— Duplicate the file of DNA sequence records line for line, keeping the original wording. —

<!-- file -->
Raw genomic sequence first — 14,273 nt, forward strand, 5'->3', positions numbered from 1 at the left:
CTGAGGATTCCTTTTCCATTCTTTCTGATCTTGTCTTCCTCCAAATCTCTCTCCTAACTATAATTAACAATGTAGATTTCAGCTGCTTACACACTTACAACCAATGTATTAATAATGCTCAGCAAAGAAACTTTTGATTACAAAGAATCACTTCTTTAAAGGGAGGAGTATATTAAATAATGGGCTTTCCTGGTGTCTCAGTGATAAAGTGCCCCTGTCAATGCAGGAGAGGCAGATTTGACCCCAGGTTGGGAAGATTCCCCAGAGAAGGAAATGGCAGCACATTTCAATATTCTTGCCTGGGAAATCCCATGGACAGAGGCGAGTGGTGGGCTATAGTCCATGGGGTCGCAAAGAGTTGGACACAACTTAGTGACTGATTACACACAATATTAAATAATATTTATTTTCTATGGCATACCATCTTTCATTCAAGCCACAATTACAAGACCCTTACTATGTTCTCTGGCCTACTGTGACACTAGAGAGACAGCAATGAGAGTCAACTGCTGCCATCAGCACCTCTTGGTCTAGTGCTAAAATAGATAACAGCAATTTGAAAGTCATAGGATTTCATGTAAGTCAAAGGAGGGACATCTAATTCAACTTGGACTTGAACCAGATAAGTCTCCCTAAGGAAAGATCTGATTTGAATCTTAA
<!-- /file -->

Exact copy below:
Raw genomic sequence first — 14,273 nt, forward strand, 5'->3', positions numbered from 1 at the left:
CTGAGGATTCCTTTTCCATTCTTTCTGATCTTGTCTTCCTCCAAATCTCTCTCCTAACTATAATTAACAATGTAGATTTCAGCTGCTTACACACTTACAACCAATGTATTAATAATGCTCAGCAAAGAAACTTTTGATTACAAAGAATCACTTCTTTAAAGGGAGGAGTATATTAAATAATGGGCTTTCCTGGTGTCTCAGTGATAAAGTGCCCCTGTCAATGCAGGAGAGGCAGATTTGACCCCAGGTTGGGAAGATTCCCCAGAGAAGGAAATGGCAGCACATTTCAATATTCTTGCCTGGGAAATCCCATGGACAGAGGCGAGTGGTGGGCTATAGTCCATGGGGTCGCAAAGAGTTGGACACAACTTAGTGACTGATTACACACAATATTAAATAATATTTATTTTCTATGGCATACCATCTTTCATTCAAGCCACAATTACAAGACCCTTACTATGTTCTCTGGCCTACTGTGACACTAGAGAGACAGCAATGAGAGTCAACTGCTGCCATCAGCACCTCTTGGTCTAGTGCTAAAATAGATAACAGCAATTTGAAAGTCATAGGATTTCATGTAAGTCAAAGGAGGGACATCTAATTCAACTTGGACTTGAACCAGATAAGTCTCCCTAAGGAAAGATCTGATTTGAATCTTAA